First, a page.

• lvz says:

    True baseball fans didn’t hold out Rodriguez as the one person that might be able to “untarnish” the HR record. A-rod has been losing credibility with or without the roids issue. As a baseball fan, this has just put me in a frustrating position where I once again have to defend the sport. Will it change my love of the game? Absolutely not, because I also know that there are a great many players who are good and decent. Its still one of the only pro sports left for the the family and simply makes for a great summer evening event. I think it will be hard to tell if this affects the game this year because of the economy and if people will spend their disposable income on tickets. It might push more people to the minor league games, which in the the end, might really help the MLB since fans likely follow their fav players to the Bigs.

  • Tim says:

    Cal Ripken is one of the most respected players in the history of the game and has proved he values the game more than the Orioles. He saved it once let him do it again. Get rid of Selig he is the greediest of owners and causes every discussion to break down into and argument. Give Ripken the commissioners job and bring in the World Doping Agency. Then start talking 0 tolerance and announce that Bond’s record is invalid until such time as he is cleared of charges which he won’t be. Go after Maguire and Sosa and throw out their records as well.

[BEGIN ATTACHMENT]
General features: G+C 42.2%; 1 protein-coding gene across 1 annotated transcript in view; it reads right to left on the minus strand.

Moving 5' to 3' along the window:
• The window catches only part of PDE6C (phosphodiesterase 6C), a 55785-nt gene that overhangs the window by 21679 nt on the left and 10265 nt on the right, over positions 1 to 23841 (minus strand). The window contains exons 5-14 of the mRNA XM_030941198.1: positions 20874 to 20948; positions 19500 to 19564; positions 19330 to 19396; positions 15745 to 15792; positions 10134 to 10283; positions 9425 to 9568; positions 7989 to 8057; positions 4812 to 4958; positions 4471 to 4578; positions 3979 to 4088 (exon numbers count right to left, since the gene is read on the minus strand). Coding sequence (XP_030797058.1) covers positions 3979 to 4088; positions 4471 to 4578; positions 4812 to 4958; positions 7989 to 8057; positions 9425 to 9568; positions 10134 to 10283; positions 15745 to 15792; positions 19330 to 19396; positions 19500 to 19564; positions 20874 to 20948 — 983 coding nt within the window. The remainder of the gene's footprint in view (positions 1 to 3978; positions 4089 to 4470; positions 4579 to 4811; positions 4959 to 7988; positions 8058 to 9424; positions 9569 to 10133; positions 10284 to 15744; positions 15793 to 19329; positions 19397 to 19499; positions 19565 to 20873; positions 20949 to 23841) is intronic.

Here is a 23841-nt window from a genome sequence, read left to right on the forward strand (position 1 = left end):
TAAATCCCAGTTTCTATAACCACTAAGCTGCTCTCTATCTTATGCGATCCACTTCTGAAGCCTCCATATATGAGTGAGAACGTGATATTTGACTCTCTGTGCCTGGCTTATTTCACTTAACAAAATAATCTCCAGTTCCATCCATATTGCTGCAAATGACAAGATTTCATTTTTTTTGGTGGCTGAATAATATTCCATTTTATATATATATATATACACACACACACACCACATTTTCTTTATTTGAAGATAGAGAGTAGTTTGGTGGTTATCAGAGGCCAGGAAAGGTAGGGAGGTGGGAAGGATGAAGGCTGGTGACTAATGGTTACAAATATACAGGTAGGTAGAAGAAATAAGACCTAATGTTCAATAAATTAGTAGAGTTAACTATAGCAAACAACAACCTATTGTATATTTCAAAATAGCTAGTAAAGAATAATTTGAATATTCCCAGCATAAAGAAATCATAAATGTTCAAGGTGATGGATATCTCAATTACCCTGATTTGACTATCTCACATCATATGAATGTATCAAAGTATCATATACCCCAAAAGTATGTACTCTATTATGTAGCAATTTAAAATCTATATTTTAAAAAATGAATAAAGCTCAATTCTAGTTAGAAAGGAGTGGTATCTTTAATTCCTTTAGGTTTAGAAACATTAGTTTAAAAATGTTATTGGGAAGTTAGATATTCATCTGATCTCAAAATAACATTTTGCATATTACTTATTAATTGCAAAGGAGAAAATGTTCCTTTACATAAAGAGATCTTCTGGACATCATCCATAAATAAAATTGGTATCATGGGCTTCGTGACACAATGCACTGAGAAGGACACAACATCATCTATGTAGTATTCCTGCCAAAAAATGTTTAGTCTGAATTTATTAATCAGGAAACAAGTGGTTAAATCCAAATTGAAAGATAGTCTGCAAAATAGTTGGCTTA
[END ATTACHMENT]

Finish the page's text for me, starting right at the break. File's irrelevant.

• jeff angus says:

    I’m not at all confident that Baseball *needs* saving, because I’m not sure that the brand is eroded IN THE MINDS & HEARTS OF ITS CUSTOMERS. While there’s a flood of arm-waving about supplements of all kinds, actual purchases were comparable last year even in an economic meltdown of Herbert Hooverian proportions.

    The actions you mention in your weblog:

    Increase connections with, “The die-hard fans that buy season tickets, go to Spring training, and post on blogs. The connectors that bring friends to the games, that spend money on concessions and buy the gear. And they should make sure they include loyal fans that don’t speak English.”

    …are things MLB has been pretty good with (ALWAYS room for improvement, every day).

    But I think there’s an asymmetry of concern — the uninvolved and the casual fans care less about the supplements issues than the people who go to 5+ games a year.

    MLB ATTENDANCE

    2003 – 67.7 Million (MM)

    2004 – 73.0 MM